Turn 17 - This is one of the most difficult and high-risk corners of any corner on any track. We like to teach our drivers to eventually progress to experimenting on these corners, but we must first practice and perfect the lower risk ones first.
Now that we have the corner we are going to focus practicing trail braking on. How do we do it?
My goals at Turn 7 are the following:
- No throttle until I can start to unwind the steering wheel
- Braking all the way down until the apex point
- Just the right amount of rotation to allow my throttle and initial unwind of the steering wheel to come right at the apex.
This diagram shows our trail braking objective. The red is threshold braking and we see it trail off to the light yellow before the turn in even starts. We keep that very light braking all the way down to the apex.[/caption]
Once we have figured out the general area we know we want to turn in and apex the experiment starts. The first step of this process is to work up slowly to the limit. We don’t want to work on braking deep first, no that is the last thing we do.
Finding a ballpark decent initial brake marker. Be consistent with your brake marker and initial brake pressure. We want to focus on the back end of the braking zone. As we work on trail braking we want drivers to think about braking for a longer period of time but with lighter pressure.
Get off of threshold brake pressure earlier, and then extend the back end of the braking zone. Once we get to the point where we are carrying the brakes all the way down to the apex, we want to slowly work up our initial brake marker.
As we work on edging up to the limit occasionally the driver will have slightly too much brake pressure on at turn in and that snap oversteer will show its face. If done slowly and correctly it won’t be a full on spin, instead, the rear will just have a little bit too much slide as we carve down to the apex.
Once we get to that point we just back up our initial brake zone slightly and work on having slightly less brake pressure at turn in. Going back and forth in this area is where we want our drivers experimenting. The more time they can experiment here the smaller adjustments they will be able to make and they will learn how to keep the car closer to the limit.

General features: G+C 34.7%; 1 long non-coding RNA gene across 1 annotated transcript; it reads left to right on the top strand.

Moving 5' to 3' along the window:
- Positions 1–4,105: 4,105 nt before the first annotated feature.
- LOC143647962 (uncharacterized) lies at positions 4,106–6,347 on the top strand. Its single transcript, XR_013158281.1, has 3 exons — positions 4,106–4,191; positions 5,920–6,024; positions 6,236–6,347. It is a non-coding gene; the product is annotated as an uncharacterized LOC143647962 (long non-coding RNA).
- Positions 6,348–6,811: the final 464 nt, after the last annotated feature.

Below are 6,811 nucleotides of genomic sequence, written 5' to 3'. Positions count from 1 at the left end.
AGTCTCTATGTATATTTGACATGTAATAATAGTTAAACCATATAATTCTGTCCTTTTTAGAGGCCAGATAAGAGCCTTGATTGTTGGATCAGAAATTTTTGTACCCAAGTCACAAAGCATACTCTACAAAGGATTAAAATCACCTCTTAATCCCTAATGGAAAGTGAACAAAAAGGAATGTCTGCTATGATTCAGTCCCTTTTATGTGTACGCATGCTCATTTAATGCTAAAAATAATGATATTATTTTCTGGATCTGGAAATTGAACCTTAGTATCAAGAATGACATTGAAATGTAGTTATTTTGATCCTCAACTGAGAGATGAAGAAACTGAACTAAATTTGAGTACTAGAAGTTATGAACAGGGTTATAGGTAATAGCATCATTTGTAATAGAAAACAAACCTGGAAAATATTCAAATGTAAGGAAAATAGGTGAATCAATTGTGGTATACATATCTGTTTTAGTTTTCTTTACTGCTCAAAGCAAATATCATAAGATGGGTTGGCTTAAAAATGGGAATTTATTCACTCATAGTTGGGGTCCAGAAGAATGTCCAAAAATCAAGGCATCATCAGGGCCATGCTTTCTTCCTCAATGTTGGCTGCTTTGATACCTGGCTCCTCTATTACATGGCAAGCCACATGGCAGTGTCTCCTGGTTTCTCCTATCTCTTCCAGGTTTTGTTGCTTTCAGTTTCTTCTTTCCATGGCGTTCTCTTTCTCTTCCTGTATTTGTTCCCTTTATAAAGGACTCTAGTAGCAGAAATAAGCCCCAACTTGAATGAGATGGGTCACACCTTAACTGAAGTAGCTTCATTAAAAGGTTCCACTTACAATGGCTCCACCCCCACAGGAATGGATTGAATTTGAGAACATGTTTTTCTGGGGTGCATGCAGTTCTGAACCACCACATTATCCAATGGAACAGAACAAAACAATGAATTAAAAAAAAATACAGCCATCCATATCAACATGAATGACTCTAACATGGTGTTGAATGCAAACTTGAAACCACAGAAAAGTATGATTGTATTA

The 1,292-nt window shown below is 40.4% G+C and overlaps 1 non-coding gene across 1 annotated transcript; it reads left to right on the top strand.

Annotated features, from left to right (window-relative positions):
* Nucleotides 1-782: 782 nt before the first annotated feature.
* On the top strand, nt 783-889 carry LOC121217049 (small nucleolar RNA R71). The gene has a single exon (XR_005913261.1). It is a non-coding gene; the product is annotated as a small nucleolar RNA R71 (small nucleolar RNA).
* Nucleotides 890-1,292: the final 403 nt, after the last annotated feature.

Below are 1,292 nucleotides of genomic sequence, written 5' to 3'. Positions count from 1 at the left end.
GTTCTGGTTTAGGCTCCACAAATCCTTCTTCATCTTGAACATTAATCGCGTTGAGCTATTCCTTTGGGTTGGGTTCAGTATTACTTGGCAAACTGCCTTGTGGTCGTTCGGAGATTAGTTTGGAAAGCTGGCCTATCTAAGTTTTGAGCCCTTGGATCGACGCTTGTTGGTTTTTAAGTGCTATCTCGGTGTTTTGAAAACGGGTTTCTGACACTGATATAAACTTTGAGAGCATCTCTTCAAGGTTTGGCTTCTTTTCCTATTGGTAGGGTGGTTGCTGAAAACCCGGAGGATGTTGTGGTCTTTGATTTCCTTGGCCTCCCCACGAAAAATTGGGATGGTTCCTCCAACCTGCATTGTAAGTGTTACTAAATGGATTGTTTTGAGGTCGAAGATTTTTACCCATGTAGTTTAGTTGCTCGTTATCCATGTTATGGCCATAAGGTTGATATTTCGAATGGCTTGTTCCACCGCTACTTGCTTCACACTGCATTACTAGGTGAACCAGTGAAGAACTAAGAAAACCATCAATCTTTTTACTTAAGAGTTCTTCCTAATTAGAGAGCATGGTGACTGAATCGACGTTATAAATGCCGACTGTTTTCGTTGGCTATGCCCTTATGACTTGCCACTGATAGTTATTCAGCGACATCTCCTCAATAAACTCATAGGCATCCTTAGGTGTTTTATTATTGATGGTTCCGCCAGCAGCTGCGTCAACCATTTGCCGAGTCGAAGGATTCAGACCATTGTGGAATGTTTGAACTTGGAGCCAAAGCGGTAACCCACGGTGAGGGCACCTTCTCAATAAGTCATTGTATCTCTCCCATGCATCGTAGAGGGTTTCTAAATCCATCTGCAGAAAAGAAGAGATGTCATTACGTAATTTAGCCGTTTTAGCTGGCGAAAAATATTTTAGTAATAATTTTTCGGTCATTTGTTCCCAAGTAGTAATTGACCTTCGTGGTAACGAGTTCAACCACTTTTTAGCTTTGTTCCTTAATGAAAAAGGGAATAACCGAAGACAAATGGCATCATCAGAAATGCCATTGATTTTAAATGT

Remember trail braking ultimately isn’t about having a lot of brake pressure on all the way down to the apex. It should feel like your big toe is just resting on the brake pedal!
Power Down Oversteer
When speaking with engineers you will hear a driver speaking about a lack of traction. When they are talking about this they are letting the engineer know they have power down oversteer. Again there can be many causes of this, some of the main examples are:
- The driver has too much steering wheel input as they hit the throttle aggressively
- Too high of rear sprint rates, or rear shock compression
- Not enough rear camber
- Rear tire pressures too high
- Tires are at the end of their life in terms of tire wear
The main area we want to focus on here is the first scenario. This is an area our racecar coaches focus on heavily with our drivers.
Remember in the first section we mentioned how trying to control oversteer on entry by getting to throttle can lead to an issue on exit? Well, the common thing we see is that by getting to throttle before the apex we take the weight off the front end and induce an understeer.
Once we have started the understeer it is nearly impossible to adjust out of it. We have to delay our full throttle point until we are all the way out at the exit curb where we can finally open our hands. This is due to that lack of rotation.
What we tend to see though is that drivers who do this get impatient and try to get back to significant throttle while they have a lot of steering input still in the car. Here the driver is binding up the car, the fronts are sliding over the track and the rears are fighting for traction. We are putting a ton of load in the outside rear tire, and quite often more load than it can handle. If the driver is asking the car for 60% of its total grip available to keep turning and then jams on the throttle and asks for 60% of the cars total grip available to go to traction we are going to see a massive snap on exit.
That is why we are so focused on where drivers pick up the initial throttle application. It goes back to the old string theory for drivers. If you aren’t familiar with that here is a great article by Indy Car driver Alex Lloyd:
To sum up this article below are two charts that break down what to think about if you are experiencing oversteer in terms of driver inputs or potential setup issues.
To help reduce your corner exit oversteer here is a very helpful article on video.